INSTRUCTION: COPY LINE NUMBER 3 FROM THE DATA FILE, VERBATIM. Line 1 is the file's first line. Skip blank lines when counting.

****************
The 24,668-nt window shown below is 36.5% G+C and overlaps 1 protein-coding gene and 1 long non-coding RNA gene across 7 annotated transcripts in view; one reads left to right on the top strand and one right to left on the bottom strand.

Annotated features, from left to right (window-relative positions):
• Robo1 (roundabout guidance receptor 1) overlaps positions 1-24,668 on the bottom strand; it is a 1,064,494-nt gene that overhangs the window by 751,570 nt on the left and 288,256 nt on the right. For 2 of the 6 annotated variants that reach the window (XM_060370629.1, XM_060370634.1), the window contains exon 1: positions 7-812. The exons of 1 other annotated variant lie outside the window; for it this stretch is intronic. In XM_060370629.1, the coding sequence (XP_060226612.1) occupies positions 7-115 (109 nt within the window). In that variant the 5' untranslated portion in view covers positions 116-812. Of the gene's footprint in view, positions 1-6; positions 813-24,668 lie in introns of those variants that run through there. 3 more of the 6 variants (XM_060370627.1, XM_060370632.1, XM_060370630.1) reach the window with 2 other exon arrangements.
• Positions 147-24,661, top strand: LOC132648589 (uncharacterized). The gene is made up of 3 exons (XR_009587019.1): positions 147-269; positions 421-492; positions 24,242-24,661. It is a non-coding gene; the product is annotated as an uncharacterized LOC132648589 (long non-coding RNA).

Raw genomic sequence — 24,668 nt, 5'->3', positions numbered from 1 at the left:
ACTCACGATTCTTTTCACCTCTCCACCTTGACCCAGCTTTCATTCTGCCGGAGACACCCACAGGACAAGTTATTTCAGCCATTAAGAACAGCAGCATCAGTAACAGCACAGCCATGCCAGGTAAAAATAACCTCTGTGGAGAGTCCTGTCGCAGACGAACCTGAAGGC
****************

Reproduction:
• Robo1 (roundabout guidance receptor 1) overlaps positions 1-24,668 on the bottom strand; it is a 1,064,494-nt gene that overhangs the window by 751,570 nt on the left and 288,256 nt on the right. For 2 of the 6 annotated variants that reach the window (XM_060370629.1, XM_060370634.1), the window contains exon 1: positions 7-812. The exons of 1 other annotated variant lie outside the window; for it this stretch is intronic. In XM_060370629.1, the coding sequence (XP_060226612.1) occupies positions 7-115 (109 nt within the window). In that variant the 5' untranslated portion in view covers positions 116-812. Of the gene's footprint in view, positions 1-6; positions 813-24,668 lie in introns of those variants that run through there. 3 more of the 6 variants (XM_060370627.1, XM_060370632.1, XM_060370630.1) reach the window with 2 other exon arrangements.